Asymptomatic Valvular Heart Disease: Can Earlier Intervention Be Justified?
Advances in cardiac surgical techniques and peri-operative management over the past 2 decades have led to improved patient outcomes and frame-shifted the timing of operation to an earlier stage in the natural history of valvular heart disease. Both US and European guidelines recommend valve replacement surgery for asymptomatic patients with left ventricular systolic dysfunction as defined by the specific valve lesion. The debate regarding the optimal approach to the patient with severe valvular heart disease and preserved systolic function has yet to be informed by prospective randomized trials, performance of which is challenged by lack of equipoise, cost, and funding. Individual considerations in the older population are particularly challenging, given the trade-offs between surgical risk and the desire to maximize the time over which a full, functional recovery might be enjoyed. A mandate that surgery for the asymptomatic patient be performed in centers of excellence cannot be enforced in the absence of clear and transparent definitions. Lastly, the excitement surrounding trans-catheter valve intervention poses a risk for its application in increasingly healthier patient populations. It is hoped that the heart team approach will enable balanced decision-making in collaboration with an informed patient, until properly designed randomized prospective studies are completed. A national effort will be required to reach this goal.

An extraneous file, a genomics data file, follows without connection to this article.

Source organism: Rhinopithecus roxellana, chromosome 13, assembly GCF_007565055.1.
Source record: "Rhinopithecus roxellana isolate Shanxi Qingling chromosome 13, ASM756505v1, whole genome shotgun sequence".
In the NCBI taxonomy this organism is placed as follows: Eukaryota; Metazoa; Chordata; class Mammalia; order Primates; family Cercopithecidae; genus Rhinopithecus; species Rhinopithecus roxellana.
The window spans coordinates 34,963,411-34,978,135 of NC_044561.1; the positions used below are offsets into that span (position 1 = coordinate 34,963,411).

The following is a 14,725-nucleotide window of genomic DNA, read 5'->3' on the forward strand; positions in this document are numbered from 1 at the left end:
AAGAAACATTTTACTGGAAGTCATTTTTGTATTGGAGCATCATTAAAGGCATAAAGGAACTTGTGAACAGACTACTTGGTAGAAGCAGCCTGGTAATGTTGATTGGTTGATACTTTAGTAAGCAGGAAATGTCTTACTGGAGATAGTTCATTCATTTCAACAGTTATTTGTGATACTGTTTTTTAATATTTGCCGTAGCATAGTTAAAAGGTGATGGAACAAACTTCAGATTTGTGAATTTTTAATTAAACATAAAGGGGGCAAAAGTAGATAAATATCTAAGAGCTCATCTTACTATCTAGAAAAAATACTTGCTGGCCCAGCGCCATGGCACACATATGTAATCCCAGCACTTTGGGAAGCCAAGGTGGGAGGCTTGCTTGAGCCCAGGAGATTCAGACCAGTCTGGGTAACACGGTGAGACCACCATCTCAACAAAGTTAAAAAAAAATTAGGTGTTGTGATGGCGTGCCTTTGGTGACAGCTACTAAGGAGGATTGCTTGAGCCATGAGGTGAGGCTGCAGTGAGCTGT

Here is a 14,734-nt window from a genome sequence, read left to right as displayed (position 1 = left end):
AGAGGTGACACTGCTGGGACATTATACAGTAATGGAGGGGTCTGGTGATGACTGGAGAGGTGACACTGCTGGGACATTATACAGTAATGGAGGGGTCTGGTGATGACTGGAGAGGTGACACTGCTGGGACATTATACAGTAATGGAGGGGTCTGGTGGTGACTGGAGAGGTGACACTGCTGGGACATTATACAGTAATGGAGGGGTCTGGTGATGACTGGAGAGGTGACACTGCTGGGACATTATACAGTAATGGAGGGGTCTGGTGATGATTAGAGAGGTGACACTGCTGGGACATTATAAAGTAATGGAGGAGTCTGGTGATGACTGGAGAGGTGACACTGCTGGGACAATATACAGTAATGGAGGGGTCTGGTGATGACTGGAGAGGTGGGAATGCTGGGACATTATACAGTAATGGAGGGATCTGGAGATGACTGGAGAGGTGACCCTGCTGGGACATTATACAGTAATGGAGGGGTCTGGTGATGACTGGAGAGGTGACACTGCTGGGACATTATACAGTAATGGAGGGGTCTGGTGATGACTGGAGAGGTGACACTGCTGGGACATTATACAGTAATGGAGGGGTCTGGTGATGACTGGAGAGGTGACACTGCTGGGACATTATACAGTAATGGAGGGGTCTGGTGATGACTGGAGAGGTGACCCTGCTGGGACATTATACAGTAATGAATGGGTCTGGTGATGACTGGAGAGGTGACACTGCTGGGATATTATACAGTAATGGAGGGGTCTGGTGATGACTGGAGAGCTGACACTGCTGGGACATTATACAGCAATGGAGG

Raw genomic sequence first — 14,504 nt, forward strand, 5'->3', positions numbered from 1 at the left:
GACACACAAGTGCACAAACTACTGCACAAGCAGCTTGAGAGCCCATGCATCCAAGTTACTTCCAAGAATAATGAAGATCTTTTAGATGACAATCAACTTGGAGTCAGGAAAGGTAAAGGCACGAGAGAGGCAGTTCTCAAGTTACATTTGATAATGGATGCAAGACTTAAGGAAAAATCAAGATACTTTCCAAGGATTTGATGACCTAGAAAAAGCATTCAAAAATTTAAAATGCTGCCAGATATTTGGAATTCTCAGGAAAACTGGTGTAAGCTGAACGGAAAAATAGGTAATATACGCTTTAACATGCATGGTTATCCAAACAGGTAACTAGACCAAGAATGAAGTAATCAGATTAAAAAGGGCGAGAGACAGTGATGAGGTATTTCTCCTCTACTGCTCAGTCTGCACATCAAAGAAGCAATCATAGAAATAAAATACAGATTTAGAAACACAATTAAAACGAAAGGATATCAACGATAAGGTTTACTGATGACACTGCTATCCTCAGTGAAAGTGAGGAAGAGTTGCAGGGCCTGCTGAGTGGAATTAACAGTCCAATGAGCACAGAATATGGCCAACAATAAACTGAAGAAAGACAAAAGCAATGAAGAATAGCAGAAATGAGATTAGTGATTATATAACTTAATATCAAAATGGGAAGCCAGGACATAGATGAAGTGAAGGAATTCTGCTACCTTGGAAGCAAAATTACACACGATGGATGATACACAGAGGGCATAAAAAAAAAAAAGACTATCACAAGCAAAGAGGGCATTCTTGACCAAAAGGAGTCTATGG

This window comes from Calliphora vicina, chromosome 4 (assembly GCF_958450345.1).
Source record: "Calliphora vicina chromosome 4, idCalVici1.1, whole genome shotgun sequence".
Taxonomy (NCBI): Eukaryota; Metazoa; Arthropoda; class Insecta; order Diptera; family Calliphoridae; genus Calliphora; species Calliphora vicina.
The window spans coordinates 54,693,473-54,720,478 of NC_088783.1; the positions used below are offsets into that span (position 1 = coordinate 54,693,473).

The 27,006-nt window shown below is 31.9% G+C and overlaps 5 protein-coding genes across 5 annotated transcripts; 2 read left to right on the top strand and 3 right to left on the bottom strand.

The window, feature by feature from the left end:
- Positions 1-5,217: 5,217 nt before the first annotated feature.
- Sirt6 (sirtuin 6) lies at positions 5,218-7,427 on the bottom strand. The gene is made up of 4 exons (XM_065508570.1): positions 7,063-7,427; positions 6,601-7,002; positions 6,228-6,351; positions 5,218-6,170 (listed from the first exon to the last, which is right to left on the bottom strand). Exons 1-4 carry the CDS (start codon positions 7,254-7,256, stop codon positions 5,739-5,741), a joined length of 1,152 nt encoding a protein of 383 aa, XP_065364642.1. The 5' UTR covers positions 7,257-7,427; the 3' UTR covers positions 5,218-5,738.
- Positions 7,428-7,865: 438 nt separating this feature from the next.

- © 2011 by American Heart Association, Inc.